Angel City FC Makes its Official Debut, Already Taking Steps Toward Equitable Pay


Angel City Football Club’s official crest and additional information behind it’s creation

Almost nine years ago, I sat in an interview panel at a soccer camp with Mia Hamm, arguably the most famous women’s soccer player in history, who at the time was involved in the creation of a second men’s professional team LAFC (Los Angeles Football Club).

 As an eight-year old who grew up in LA with my own dreams of being a pro like Hamm, I innocently asked the question to the female icon: “Why are you choosing to make a second men’s team in LA instead of a women’s team?” She went on to respond with explanations and words far too large and complicated for any average eight-year old to understand, to the point that it did not even sound like English. The only words I remember were something about a “complicated infrastructure”. To me and my camp-mates, it was disheartening to not hear a single valid reason as to why just another mediocre men’s team would flourish before a women’s team was even established in one of the biggest cities in America.

Professional female soccer player Mia Hamm taking a corner kick in 1995
(John Maxmena)

And now, 10 years after a second men’s team was founded, Los Angeles is finally home to a professional women’s team. Not only that, it is home to a team that is breaking the barriers that have restricted women’s soccer for so long.

The U.S.’s professional women’s soccer league, the NWSL, was established in 2012 with members in many cities across the country. In July 2020, Angel City was announced as a new NWSL member set to play their first games in April 2022. And now, two years later, the team has played its first game against another new team from SoCal, the San Diego Waves. Angel City is the first in the NWSL to be founded exclusively by women.  Interestingly enough, Mia Hamm is among the top investors for the team. 

Professional soccer player Jessica McDonald with her son after winning the 2019 NWSL Championship (John Walton)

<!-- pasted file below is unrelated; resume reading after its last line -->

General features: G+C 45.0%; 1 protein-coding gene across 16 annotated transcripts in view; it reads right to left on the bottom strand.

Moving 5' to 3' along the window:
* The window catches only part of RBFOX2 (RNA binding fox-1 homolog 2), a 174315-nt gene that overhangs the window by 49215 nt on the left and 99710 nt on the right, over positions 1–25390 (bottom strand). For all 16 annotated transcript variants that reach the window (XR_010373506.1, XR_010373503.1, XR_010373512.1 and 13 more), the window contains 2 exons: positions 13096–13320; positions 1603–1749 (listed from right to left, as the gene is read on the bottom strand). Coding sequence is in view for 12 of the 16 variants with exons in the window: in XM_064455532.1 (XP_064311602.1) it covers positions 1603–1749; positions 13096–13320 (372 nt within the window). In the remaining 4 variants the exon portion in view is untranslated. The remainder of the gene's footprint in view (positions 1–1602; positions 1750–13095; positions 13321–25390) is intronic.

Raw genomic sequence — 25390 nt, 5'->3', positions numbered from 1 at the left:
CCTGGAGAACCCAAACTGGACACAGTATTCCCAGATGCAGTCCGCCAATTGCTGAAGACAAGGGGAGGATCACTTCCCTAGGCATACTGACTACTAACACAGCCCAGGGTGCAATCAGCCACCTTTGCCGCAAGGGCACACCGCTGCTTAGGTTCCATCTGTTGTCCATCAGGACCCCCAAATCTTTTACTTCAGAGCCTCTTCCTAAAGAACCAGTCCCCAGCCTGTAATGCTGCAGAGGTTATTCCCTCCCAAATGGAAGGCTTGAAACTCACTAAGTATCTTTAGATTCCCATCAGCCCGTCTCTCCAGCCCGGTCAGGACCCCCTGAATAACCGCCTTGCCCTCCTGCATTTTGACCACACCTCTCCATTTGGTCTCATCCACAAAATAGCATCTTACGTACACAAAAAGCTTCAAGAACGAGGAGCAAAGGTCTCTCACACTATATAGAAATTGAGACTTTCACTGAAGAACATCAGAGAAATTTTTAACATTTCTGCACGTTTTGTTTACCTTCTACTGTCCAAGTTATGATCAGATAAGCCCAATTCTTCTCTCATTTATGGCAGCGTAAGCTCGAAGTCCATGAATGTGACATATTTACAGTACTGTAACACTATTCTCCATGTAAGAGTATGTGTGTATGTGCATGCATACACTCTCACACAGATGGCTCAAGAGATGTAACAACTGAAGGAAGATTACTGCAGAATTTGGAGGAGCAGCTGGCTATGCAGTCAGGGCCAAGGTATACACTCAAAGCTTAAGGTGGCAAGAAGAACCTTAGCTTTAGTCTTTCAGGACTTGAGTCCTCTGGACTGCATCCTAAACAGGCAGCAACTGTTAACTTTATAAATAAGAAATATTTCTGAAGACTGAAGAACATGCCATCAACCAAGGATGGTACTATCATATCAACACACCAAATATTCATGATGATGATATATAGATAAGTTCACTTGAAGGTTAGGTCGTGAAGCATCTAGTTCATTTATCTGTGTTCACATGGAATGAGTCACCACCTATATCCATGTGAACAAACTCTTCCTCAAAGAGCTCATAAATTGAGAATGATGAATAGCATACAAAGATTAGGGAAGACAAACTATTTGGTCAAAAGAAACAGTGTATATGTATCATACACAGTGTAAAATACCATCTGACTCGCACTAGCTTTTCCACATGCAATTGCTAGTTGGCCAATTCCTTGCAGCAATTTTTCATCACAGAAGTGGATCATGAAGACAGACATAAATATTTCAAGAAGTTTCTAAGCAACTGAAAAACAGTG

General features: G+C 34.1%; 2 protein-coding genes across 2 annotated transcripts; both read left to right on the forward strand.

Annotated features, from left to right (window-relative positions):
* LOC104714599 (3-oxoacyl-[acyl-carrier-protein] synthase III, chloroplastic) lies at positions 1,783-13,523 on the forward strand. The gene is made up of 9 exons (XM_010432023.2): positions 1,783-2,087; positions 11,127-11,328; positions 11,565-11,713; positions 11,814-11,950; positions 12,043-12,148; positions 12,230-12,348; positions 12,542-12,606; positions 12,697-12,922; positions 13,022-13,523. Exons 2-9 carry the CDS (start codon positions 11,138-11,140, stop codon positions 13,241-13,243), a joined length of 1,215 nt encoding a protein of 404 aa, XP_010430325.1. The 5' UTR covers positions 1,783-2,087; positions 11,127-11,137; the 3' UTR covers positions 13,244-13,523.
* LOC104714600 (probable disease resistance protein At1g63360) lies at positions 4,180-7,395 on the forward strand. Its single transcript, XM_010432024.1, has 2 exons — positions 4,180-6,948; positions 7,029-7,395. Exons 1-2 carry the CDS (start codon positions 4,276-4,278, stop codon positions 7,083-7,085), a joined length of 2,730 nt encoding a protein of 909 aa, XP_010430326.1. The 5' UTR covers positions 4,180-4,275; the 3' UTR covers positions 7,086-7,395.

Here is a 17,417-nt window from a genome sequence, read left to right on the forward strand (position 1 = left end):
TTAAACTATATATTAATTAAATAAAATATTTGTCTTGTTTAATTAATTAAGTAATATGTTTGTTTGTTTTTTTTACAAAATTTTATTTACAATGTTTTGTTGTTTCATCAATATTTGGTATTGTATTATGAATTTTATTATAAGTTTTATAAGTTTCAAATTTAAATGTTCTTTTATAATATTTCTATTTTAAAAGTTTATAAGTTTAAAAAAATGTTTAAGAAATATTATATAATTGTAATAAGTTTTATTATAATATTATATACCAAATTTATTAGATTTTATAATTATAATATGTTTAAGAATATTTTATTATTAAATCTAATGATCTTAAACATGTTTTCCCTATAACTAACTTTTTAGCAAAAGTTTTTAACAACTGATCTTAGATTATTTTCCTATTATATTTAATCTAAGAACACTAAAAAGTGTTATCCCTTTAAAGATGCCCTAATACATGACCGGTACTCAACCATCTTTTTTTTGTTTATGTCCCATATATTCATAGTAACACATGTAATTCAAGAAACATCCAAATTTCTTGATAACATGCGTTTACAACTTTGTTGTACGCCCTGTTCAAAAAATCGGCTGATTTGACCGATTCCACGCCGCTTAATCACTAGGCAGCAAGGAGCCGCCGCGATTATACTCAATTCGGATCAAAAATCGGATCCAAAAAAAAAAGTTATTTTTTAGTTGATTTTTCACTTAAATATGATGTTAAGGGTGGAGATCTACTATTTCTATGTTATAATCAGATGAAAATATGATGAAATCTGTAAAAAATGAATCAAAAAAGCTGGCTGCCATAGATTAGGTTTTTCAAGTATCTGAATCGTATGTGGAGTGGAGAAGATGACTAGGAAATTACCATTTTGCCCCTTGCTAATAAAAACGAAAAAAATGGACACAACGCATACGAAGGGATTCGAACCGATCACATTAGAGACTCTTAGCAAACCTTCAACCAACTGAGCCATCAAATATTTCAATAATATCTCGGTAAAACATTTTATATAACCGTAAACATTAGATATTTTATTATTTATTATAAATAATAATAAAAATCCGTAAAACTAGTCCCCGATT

However, the team is more than just 11 players on a field. One of Angel City’s primary goals is to end the long-standing issue of the pay gap between men’s and women’s soccer in the United States. The US Women’s Soccer team, despite winning four World Cups (compared to the men who have yet to win one) and generating more revenue, still earn much less than the men. While there are other factors involved and the debate is complicated, the point remains: women soccer players need to be paid more.  Male athletes are paid enough that they have the financial stability to be able to focus on one thing: improving at their sport. A professional athlete is a full-time job where one must dedicate their entire body, health, and way of life to be as best as possible. However, women are so frequently underpaid that it is a more than common occurrence to work a second job during the off season. Which, for any professional athlete, is absurd. For example, Jessica McDonald, a FIFA World Cup champion, had to work 10 hour shifts at Amazon to make ends meet for her and her son. And McDonald is a US National Team player. For players who play exclusively in the NWSL, the disparity is even worse.

And that’s where Angel City comes in. It is the largest female-owned and led team in professional sports, and it has already begun taking steps to lessen the pay gap. They have begun giving players larger portions of the ticket sales and creating better work opportunities for after their soccer careers. The average salary of a NWSL player comes in at $54,000. However, they have just recently given one of the highest paying contracts in the league to Christen Press, a US National team player who is one of the best in the game. Her 3-year contract gives her a salary of $700,000 dollars. A stark difference from how most NWSL players have been paid, and definitely a huge stride in the trek towards equitable pay. From what it looks like, Angel City is a dream come true in the progression of women’s soccer. Little girls no longer have to wait to see their home represented by women who share their same passion. They no longer have to wonder why another men’s team would come before themselves, and wonder why it felt like the women they looked up to were not on their side.